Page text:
What a fascinating article! I knew so little about Warhol before reading this, and now I feel like I have a new appreciation. I’m especially intrigued by Warhol as a filmmaker. Both clips, but especially the one from “Lonesome Cowboys,” has really piqued my interest to learn more about how Warhol blended his sexual identity with his artistic endeavors in its many forms.
Thank you for your comment, Venus Echos! I certainly appreciate your perspective on “isms.” While they aim to simplify the conversations about such nuanced ideologies as “sexism” and “feminism,” they can also be debilitating. They also tend to encourage contrast and conflict rather than striving for a sense of cooperation. I would enjoy the time when these can be eliminated but I feel that, for now, they will continue to be used. I can only hope that when I use such terms, I do so to the best of my ability.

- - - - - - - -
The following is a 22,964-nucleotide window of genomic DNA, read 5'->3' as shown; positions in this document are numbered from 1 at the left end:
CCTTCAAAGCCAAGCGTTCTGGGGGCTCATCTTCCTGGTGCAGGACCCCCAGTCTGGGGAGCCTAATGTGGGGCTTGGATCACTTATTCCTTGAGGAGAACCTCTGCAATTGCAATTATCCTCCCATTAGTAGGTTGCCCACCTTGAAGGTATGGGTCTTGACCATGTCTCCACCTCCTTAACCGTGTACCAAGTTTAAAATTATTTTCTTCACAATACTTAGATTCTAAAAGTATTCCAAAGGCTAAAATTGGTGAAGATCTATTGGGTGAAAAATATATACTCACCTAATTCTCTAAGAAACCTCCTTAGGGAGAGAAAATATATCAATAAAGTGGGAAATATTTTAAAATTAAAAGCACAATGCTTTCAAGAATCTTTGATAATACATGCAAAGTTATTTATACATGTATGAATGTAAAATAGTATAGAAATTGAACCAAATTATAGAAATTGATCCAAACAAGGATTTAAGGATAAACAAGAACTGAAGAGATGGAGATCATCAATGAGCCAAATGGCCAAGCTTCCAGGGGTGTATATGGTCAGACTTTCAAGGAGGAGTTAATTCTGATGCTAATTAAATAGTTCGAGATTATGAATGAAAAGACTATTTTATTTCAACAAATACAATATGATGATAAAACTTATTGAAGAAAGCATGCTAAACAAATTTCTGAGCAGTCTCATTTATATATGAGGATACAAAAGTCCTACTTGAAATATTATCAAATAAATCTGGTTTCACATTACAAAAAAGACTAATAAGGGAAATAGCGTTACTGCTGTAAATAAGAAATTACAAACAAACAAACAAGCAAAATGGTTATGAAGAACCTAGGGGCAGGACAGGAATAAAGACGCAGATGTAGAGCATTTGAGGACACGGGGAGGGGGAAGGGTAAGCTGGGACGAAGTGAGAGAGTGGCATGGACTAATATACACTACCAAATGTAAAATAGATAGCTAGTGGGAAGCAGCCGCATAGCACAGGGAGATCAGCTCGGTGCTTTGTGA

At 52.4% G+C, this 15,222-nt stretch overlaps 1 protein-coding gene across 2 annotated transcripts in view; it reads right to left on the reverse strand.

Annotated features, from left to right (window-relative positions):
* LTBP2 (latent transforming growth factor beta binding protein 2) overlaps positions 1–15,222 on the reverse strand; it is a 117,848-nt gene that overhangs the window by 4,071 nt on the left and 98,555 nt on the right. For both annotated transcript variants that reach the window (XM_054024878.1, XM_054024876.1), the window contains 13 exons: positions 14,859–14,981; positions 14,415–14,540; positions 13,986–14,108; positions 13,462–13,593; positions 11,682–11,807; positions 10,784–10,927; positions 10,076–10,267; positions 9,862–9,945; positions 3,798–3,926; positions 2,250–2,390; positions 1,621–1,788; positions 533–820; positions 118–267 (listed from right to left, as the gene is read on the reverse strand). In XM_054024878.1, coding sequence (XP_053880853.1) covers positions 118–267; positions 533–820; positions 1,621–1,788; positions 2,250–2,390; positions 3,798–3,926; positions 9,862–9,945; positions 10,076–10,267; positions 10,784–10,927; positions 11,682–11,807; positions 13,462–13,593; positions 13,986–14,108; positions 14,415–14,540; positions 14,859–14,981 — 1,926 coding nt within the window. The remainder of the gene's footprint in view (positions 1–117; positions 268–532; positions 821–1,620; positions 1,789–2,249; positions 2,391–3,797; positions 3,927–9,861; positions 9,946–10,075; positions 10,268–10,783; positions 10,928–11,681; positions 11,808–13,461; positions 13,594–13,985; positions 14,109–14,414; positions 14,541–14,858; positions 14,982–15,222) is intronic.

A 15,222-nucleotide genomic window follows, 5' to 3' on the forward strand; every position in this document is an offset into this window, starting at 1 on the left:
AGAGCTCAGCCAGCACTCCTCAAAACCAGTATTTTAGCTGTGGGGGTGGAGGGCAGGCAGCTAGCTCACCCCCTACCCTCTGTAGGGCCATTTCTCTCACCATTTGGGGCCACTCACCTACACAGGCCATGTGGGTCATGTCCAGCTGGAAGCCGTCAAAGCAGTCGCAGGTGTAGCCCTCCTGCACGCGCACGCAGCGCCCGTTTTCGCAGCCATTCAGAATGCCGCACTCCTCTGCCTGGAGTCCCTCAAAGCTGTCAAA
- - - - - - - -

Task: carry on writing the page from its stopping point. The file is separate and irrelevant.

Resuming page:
Thank you for your comment, chance! Taking a look at the intersection between class and gender in a Victorian novel like “Jane Eyre” would make a wonderful post in the Literature category. There is always more that can be said about any given topic, especially with such a nuanced topic such as the definition of “feminism.” Can such an ideology really ever be fully defined?